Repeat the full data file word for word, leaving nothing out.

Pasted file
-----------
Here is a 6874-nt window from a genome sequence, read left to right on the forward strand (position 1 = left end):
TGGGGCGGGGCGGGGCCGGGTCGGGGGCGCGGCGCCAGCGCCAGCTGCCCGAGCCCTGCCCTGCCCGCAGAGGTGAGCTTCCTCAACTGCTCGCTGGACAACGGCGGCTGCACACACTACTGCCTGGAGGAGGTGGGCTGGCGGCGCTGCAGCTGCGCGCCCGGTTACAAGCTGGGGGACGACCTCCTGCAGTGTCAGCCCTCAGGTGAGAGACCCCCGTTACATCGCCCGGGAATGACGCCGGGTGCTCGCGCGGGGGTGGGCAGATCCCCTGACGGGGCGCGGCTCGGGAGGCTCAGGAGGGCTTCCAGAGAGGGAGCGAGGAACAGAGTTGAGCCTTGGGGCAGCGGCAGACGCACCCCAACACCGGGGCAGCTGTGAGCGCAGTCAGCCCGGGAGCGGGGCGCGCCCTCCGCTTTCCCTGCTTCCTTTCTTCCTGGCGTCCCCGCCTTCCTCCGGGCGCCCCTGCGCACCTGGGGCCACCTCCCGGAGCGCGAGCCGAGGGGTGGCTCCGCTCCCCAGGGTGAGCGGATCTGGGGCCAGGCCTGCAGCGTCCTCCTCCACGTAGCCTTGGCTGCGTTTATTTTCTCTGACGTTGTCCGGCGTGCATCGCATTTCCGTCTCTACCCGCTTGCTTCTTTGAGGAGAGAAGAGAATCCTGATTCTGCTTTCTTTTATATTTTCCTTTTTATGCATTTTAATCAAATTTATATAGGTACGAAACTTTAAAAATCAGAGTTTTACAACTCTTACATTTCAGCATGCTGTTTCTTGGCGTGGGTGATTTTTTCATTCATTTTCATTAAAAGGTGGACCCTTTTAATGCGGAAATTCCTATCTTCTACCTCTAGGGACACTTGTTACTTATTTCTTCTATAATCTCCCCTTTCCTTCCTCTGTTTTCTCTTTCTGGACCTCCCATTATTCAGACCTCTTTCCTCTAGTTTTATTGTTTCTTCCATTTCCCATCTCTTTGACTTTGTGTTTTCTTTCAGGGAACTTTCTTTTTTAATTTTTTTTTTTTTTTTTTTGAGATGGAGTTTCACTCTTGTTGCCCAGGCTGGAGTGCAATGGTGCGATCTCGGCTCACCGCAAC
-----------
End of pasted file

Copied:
Here is a 6874-nt window from a genome sequence, read left to right on the forward strand (position 1 = left end):
TGGGGCGGGGCGGGGCCGGGTCGGGGGCGCGGCGCCAGCGCCAGCTGCCCGAGCCCTGCCCTGCCCGCAGAGGTGAGCTTCCTCAACTGCTCGCTGGACAACGGCGGCTGCACACACTACTGCCTGGAGGAGGTGGGCTGGCGGCGCTGCAGCTGCGCGCCCGGTTACAAGCTGGGGGACGACCTCCTGCAGTGTCAGCCCTCAGGTGAGAGACCCCCGTTACATCGCCCGGGAATGACGCCGGGTGCTCGCGCGGGGGTGGGCAGATCCCCTGACGGGGCGCGGCTCGGGAGGCTCAGGAGGGCTTCCAGAGAGGGAGCGAGGAACAGAGTTGAGCCTTGGGGCAGCGGCAGACGCACCCCAACACCGGGGCAGCTGTGAGCGCAGTCAGCCCGGGAGCGGGGCGCGCCCTCCGCTTTCCCTGCTTCCTTTCTTCCTGGCGTCCCCGCCTTCCTCCGGGCGCCCCTGCGCACCTGGGGCCACCTCCCGGAGCGCGAGCCGAGGGGTGGCTCCGCTCCCCAGGGTGAGCGGATCTGGGGCCAGGCCTGCAGCGTCCTCCTCCACGTAGCCTTGGCTGCGTTTATTTTCTCTGACGTTGTCCGGCGTGCATCGCATTTCCGTCTCTACCCGCTTGCTTCTTTGAGGAGAGAAGAGAATCCTGATTCTGCTTTCTTTTATATTTTCCTTTTTATGCATTTTAATCAAATTTATATAGGTACGAAACTTTAAAAATCAGAGTTTTACAACTCTTACATTTCAGCATGCTGTTTCTTGGCGTGGGTGATTTTTTCATTCATTTTCATTAAAAGGTGGACCCTTTTAATGCGGAAATTCCTATCTTCTACCTCTAGGGACACTTGTTACTTATTTCTTCTATAATCTCCCCTTTCCTTCCTCTGTTTTCTCTTTCTGGACCTCCCATTATTCAGACCTCTTTCCTCTAGTTTTATTGTTTCTTCCATTTCCCATCTCTTTGACTTTGTGTTTTCTTTCAGGGAACTTTCTTTTTTAATTTTTTTTTTTTTTTTTTTGAGATGGAGTTTCACTCTTGTTGCCCAGGCTGGAGTGCAATGGTGCGATCTCGGCTCACCGCAAC